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India

Telegraph India: Rebel friends warned

OUR SPECIAL CORRESPONDENT

New Delhi, May 6: The Centre today issued a public warning to social workers, artists and authors with whom it suspects Maoists are in touch and threatened them with arrest if they helped the banned rebels in their propaganda.

Human rights activists immediately saw in the warning a precursor to a large-scale countrywide crackdown on civil liberties outfits, writers, lawyers, academics and journalists.

The move is exceptional in that such a public warning through a media note has probably never been made even against fundamentalist outfits.

The press note, issued by the Union home ministry, described the Communist Party of India (Maoist) and its frontal organisations as terrorists "whose sole aim is armed overthrow of the Indian state and that they have no place in India's parliamentary democracy". The note warns the public against assuming that the Maoists are a political outfit and asks them to be treated like terrorists. The public warning uses the same language that home minister P. Chidambaram used in his speech at Jawaharlal Nehru University on Wednesday night.

The warning was issued because, the note said, "it has come to the notice of the government that some Maoist leaders have been directly contacting certain NGOs/intellectuals to propagate their ideology and persuade them to take steps as would provide support to the CPI (Maoist) ideology".

Lawyer Prashant Bhushan saw in the warning "a highly unusual step that clearly shows the intention of the government to try and browbeat and terrorise human rights activists and other intellectuals who have been questioning the motives and actions of the government in dealing with tribals and dissidents in the guise of an ant-Maoist drive".

In the past two months, the Maoist point of view has found currency in mainstream media. Writer Arundhati Roy penned a long reportage/essay after travelling with Maoist guerrillas in which she said they nurtured a dream of a better country. A petitition was moved in Raipur asking for Roy's arrest under Chhattisgarh's public safety act, the law under which doctor Binayak Sen was incarcerated for about two years.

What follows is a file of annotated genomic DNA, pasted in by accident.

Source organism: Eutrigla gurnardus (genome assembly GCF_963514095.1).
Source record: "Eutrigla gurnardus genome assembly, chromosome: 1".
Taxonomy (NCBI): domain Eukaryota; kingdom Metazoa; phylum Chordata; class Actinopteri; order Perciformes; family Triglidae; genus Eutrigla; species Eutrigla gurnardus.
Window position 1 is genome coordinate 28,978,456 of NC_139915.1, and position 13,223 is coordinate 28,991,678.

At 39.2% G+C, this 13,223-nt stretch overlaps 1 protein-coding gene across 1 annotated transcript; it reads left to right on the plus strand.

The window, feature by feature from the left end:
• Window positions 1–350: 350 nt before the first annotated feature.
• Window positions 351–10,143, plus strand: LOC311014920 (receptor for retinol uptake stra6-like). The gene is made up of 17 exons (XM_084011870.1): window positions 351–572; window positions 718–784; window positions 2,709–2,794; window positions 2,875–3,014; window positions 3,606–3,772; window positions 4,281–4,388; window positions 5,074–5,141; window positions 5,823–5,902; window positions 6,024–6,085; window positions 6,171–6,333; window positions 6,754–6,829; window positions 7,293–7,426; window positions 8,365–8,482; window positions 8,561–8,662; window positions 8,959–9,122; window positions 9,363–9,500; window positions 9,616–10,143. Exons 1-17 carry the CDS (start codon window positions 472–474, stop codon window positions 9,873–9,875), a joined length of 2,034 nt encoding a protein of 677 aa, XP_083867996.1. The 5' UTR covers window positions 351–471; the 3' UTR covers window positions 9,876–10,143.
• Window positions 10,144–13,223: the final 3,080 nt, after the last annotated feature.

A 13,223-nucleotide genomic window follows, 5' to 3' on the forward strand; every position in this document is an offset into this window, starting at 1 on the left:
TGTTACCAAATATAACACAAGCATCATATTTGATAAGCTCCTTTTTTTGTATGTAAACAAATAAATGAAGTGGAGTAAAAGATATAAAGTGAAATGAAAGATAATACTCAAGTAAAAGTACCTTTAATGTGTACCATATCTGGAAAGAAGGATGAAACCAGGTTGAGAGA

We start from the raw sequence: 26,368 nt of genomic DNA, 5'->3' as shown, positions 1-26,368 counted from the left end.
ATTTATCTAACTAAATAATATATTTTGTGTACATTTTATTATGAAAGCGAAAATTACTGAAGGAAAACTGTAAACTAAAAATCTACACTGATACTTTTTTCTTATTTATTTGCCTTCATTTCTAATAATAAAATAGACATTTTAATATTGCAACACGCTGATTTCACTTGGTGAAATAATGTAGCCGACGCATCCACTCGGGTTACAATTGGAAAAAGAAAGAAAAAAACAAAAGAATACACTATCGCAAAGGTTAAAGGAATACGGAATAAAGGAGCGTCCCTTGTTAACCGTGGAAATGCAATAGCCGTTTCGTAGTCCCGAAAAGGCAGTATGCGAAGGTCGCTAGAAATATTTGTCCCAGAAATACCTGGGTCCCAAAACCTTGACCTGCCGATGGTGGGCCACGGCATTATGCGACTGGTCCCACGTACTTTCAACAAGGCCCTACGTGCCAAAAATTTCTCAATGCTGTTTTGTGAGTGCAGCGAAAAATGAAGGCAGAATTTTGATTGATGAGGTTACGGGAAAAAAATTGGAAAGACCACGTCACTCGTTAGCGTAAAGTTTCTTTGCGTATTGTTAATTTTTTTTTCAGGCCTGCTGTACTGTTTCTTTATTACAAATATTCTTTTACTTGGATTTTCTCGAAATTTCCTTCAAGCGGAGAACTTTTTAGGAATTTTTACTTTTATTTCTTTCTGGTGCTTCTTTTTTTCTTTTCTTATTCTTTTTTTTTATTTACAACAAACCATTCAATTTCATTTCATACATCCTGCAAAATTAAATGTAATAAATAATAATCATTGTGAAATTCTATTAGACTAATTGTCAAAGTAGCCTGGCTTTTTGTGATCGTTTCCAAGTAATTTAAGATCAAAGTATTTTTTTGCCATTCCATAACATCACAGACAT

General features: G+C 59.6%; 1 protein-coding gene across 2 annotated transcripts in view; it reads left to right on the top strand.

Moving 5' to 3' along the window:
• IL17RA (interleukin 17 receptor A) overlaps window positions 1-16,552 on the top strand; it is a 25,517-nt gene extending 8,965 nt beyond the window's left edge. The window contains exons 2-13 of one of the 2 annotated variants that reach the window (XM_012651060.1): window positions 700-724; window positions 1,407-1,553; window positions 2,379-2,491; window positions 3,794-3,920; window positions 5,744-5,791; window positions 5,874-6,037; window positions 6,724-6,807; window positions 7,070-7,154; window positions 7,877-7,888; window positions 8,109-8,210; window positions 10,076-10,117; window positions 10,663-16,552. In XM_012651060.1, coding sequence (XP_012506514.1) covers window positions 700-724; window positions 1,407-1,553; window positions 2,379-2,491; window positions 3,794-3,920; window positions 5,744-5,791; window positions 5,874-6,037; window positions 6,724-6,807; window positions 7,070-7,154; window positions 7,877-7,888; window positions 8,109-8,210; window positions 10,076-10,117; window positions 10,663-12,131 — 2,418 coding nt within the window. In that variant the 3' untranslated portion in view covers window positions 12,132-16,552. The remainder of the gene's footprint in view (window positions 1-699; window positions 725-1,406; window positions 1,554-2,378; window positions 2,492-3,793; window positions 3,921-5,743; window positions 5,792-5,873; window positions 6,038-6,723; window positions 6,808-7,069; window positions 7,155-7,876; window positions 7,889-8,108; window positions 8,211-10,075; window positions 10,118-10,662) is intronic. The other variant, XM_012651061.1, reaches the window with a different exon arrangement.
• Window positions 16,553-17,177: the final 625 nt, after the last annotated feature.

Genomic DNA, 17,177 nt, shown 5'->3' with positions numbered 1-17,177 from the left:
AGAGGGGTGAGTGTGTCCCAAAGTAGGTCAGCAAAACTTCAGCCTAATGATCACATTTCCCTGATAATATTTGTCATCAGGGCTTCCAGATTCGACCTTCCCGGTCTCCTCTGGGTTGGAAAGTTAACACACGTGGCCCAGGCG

CPI (Maoist) spokesperson Azad gave a long interview to a newspaper and another Maoist leader spoke of how the rebels ambushed the CRPF in Dantewada on April 6, killing 76 troopers.

The media note said that the CPI(Maoist) and its frontal outfits are banned under the Unlawful Activities (Prevention) Act 1967. The intellectuals and the general public were being asked "to be extremelyvigilant of the propaganda of CPI(Maoist) and not unwittingly become a victim of such propaganda".

A suspect could be jailed for up to 10 years under the law, it said.

Activist Gautam Navlakha of the Peoples Union for Democratic Rights (PUDR) said the warning from the government harks back to the years ofthe emergency. "In two months, it is going to be 35 years of the Emergency (imposed by Indira Gandhi from 1975-1977) and UPA-II is defacto recreating the conditions of that period," he said.

"Instead of exploring more sensible and imaginative policies to deal with the Maoists and the tribals who live in the same zones where huge mining deals have been signed, the government is taking recourse to authoritarian and dictatorial measures," he said.

The home ministry said "CPI (Maoist) continues to kill innocent civilians, including tribals, in cold blood and destroy crucial infrastructure like roads, culverts, school buildings, gram panchayatbuildings, etc so as to prevent development from reaching theseunder-developed areas".

http://www.telegraphindia.com/1100507/jsp/nation/story_12422183.jsp#